• The Bus Came Back: The Rebirth edition of Action has the return of the Superman Revenge Squad, including a freshly restored Cyborg Superman, along with Blanque, Mongul, The Eradicator, Metallo and General Zod.
  • Continuity Cavalcade: The Peter Tomasi story "Never-Ending Battle" from #1000 has Vandal Savage trapping Superman in a device that weaponizes Hypertime, forcing him to experience multiple incarnations of his life in an endless time loop, such as the early Golden Age adventures, Superman and the Mole Men, Batman: The Dark Knight Returns, Superman: The Animated Series, and more.
  • The Discovery of Fire: In Action Comics #259: "The Cave-Girl of Steel", Supergirl travels back in time and meets prehistoric humans, whom she teaches to create fire and to use it to ward off an attacking sea serpent.
  • Distaff Counterpart: In issue #252 Trope Codifier Supergirl first showed up.
  • Droste Image: The cover of Action Comics #500: The Life Story of Superman features Superman staring at Supergirl and Lois Lane holding the cover of Action Comics #500 featuring Superman staring at Supergirl and Lois Lane holding the cover of Action Comics #500 featuring Superman staring at Supergirl and Lois Lane holding the cover of Action Comics #500 featuring...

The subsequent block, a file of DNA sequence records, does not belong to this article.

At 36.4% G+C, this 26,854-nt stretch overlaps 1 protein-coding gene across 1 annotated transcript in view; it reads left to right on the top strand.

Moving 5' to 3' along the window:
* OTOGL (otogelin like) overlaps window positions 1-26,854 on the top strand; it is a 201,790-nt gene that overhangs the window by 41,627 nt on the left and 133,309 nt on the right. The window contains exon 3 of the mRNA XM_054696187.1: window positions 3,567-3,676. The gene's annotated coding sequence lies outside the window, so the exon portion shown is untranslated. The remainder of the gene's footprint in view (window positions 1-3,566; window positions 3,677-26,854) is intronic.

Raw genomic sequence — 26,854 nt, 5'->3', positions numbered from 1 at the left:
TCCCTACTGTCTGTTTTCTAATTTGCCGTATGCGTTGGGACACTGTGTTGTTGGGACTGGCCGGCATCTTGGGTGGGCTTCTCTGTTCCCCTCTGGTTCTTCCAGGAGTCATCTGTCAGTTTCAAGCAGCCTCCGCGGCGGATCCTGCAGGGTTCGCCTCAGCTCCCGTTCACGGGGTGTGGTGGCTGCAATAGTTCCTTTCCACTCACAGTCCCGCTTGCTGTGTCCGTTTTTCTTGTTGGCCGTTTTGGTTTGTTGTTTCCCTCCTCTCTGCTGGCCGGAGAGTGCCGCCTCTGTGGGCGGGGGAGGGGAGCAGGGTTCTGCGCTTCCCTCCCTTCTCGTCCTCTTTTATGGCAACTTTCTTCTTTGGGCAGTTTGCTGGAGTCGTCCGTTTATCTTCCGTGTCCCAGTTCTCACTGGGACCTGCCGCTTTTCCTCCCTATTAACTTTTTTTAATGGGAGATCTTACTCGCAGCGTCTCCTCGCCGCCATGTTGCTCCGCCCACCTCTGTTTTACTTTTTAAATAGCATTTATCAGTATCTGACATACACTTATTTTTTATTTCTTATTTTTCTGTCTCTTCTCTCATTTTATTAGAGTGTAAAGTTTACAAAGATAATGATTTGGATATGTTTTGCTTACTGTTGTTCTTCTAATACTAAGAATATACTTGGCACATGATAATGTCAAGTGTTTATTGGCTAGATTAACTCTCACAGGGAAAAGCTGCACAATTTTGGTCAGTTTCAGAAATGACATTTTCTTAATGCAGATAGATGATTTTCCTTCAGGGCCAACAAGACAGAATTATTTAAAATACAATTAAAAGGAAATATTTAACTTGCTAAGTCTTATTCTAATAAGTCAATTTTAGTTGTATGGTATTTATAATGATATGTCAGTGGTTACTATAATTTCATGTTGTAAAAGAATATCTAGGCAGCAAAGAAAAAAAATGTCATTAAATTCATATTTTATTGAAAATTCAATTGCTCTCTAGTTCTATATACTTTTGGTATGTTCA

• Dumb Dinos: In Action Comics #259: "The Cave-Girl of Steel" (1959), Supergirl travels to the prehistoric age and finds dinosaurs, depicted as sluggish and slow-witted creatures which are easily fooled and scared away. A Brontosaur even hurts itself as trying to shake Supergirl off his neck.
  • Forgotten First Meeting: In issue #358, teenager Clark met Kara during an incident where he accidentally ended up on Argo. The fact that he didn't recognize his cousin when she arrived on Earth years later was explained to be the result of Laser-Guided Amnesia.
  • Have a Gay Old Time: In #756, a retired super-villain announces that he was once known as the Molester. The reactions of his friends force him to point out that back in the day, "molest" meant "to bother" (and he couldn't pick "Joker" or "Prankster" because they were already taken).
  • Heroes Fight Barehanded: It had... uh... fist air fight: Supermobile.
  • Heroic Sacrifice: In #399, an overloading nuclear reactor threatens to "turn the Earth into a ball of flame", requiring Superman to carry it into space and hurl it into the sun. Then, Superman's drawn through a portal several centuries into the future, where scientists are testing a device that has not only brought him to the future, but George Washington, Abraham Lincoln, and George Custer. Superman is, much to their regret, the only one able to escape the containment field they are held in, and quickly learns a rather skewed (to him) version of his own death, where he perished saving the world from the very disaster he was just attempting to stop. (The other three historic figures had also been pulled to this place mere hours before their deaths in order to prevent a Grandfather Paradox.) Superman at first has second thoughts about going back, but then does so - only to discover, to his shock, that he manages to survive. Eventually, he starts to realize that he wasn't in the future of his Earth, but an alternate one, where history is similar, but not identical. (However, the final panel makes this very cold comfort for him, as he realizes that world's Superman died, and the citizens of the Earth he saved are now mourning for him.)